However, if reporting does not challenge the president (e.g. FOX, Brietbart, Infowars and etc.), he may even use the report over the information he receives from his daily intelligence briefings (the Sweden incident).

Also, if a journalist reports favorably towards Trump, the president may even praise the reporting on Twitter rather than calling it “fake news.”

After the media was critical of Trump’s first lone-press conference since being elected, Trump took to Twitter to blast the “mainstream media” and praise conservative radio host, Rush Limbaugh.

Trump’s tweet read, “‘One of the most effective press conferences I’ve ever seen!’ says Rush Limbaugh. “Many agree. Yet FAKE MEDIA calls it differently! Dishonest.”

Anyone who reports unfavorably toward Trump is deemed “fake.”

The morning of Feb. 6, Trump tweeted out, “Any negative polls are fake news.”

In nearly every single one of Trump’s tweets over the past few weeks, there has been a mention of “fake news.”

Just the other day, Trump tweeted, “Give the public a break – The FAKE NEWS media is trying to say that large scale immigration in Sweden is working out just beautifully. NOT!”

And then again just the day before, “Don’t believe While members of the the main stream (fake news) media. The White House is running VERY WELL. I inherited a MESS and am in the process of fixing it.”

In a letter written to Richard Price on Jan. 8, 1789, Thomas Jefferson expressed that a well- informed electorate is a requisite for democracy.

With the leader of our country tweeting, “FAKE NEWS media, which makes up stories and ‘sources,’ is far more effective than the discredited Democrats — but they are fading fast!,” how is the electorate supposed to distinguish between what is reality and what is not?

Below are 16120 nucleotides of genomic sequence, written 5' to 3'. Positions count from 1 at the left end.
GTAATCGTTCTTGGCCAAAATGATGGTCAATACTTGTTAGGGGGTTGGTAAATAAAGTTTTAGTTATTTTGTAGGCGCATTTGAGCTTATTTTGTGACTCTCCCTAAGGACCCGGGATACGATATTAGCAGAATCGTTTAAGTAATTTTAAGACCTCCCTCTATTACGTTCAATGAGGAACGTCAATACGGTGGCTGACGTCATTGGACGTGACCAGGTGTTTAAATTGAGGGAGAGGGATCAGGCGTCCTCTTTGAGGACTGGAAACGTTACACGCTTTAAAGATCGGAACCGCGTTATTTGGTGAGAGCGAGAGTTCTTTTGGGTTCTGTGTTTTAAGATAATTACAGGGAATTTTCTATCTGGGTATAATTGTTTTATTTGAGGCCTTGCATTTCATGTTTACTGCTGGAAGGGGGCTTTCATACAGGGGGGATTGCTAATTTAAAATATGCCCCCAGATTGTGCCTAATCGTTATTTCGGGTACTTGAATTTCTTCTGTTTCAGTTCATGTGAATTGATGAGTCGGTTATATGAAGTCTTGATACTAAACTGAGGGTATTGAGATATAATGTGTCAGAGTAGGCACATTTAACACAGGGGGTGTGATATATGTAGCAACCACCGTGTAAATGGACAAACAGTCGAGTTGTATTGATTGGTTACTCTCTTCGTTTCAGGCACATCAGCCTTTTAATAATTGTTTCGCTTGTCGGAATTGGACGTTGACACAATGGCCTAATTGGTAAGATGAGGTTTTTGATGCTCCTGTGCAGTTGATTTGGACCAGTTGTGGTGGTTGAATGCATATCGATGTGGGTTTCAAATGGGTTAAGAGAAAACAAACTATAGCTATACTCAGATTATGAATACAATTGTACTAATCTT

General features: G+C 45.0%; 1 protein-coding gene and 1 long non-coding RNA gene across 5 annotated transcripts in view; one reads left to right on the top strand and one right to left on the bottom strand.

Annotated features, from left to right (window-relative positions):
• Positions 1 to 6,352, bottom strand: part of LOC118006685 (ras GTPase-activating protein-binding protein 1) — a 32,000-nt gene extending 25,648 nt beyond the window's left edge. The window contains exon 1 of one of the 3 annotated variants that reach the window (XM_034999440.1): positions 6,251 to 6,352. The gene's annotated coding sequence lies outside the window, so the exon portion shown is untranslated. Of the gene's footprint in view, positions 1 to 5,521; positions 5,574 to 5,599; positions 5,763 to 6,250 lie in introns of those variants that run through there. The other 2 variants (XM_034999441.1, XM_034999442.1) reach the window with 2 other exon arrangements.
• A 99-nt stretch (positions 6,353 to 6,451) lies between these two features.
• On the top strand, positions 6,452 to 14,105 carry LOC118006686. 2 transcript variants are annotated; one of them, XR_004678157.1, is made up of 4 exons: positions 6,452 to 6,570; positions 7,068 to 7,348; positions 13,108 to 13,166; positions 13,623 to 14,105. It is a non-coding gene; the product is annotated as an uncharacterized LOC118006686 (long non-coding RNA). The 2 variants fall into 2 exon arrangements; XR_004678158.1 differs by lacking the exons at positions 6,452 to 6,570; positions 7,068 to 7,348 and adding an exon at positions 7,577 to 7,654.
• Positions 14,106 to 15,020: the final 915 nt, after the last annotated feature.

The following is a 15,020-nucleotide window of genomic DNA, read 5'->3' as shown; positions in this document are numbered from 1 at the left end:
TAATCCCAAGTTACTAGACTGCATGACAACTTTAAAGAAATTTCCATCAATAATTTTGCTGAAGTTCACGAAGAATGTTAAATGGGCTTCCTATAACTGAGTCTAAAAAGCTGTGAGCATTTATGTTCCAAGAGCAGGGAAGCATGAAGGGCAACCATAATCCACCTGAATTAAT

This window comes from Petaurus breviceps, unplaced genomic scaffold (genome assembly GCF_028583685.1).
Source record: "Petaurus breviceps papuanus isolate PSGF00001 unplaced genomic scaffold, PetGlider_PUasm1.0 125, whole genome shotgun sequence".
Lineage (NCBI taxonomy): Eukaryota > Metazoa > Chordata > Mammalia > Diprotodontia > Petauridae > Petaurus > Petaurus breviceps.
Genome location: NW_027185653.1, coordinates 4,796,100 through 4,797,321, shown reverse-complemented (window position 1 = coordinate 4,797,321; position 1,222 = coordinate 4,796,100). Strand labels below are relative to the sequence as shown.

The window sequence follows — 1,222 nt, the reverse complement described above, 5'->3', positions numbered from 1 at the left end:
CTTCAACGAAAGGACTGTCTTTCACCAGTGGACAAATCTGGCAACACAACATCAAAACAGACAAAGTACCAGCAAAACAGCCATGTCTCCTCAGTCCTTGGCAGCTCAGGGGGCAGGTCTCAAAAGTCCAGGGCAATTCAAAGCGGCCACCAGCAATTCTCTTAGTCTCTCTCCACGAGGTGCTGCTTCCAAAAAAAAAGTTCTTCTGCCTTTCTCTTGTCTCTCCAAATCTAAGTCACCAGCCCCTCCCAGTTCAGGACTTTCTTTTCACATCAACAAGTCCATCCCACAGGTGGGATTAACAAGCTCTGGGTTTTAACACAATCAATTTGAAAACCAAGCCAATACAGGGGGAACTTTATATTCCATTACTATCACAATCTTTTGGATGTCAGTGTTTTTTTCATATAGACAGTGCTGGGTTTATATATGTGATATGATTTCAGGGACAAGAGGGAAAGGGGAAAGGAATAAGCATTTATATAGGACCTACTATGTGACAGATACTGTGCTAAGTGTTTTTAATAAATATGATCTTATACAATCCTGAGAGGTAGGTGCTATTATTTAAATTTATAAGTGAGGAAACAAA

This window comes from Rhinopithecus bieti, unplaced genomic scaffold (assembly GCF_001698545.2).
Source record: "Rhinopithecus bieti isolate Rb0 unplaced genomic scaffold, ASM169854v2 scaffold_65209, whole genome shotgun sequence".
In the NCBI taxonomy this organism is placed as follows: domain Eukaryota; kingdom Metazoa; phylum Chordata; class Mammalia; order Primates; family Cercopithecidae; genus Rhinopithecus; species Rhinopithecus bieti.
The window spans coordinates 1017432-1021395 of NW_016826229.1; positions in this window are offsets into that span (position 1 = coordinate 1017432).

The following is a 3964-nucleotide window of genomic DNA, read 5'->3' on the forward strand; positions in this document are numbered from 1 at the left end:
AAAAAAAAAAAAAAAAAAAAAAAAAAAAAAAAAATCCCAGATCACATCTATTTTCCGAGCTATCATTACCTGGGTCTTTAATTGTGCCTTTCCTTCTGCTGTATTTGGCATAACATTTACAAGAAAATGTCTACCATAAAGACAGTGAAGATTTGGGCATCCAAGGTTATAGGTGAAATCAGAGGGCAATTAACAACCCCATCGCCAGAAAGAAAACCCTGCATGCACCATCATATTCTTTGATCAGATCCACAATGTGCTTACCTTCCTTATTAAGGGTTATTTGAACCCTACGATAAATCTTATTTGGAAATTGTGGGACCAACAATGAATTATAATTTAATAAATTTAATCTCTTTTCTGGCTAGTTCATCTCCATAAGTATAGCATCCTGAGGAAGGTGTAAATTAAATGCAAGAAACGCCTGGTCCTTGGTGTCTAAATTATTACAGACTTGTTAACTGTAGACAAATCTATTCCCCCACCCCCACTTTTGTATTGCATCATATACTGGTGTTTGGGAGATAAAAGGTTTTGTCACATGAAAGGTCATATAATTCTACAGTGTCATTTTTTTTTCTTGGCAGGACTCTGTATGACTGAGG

Though Congressional Republicans got what they wanted and no longer have anything/anyone obstructing their desired policy, this is not a partisan issue; this is an American issue.

While members of the Republican Party idly stand by, the head of their party, arguably the most powerful man in the world, claims to be the only true source of information, shunning (attacking on Twitter) anyone who disagrees.

This is worse than Nixon. Even Former Nixon White House Counsel John Dean, said “I’ve never seen a more classless president.”

Our democracy is simply an idea maintained by ordinary people; people working in hospitals and medical centers; people building roads and bridges for families to safely get from place to place; people in news organizations and government institutions; people educating our youth so that they are — in the words of former President Barack Obama — one day able to put their “hands on the arc of history and bend it toward the hope of a better day.”

People are not perfect, they are prone to making mistakes. But that does not mean that they are irrelevant, and that certainly does not make them fake.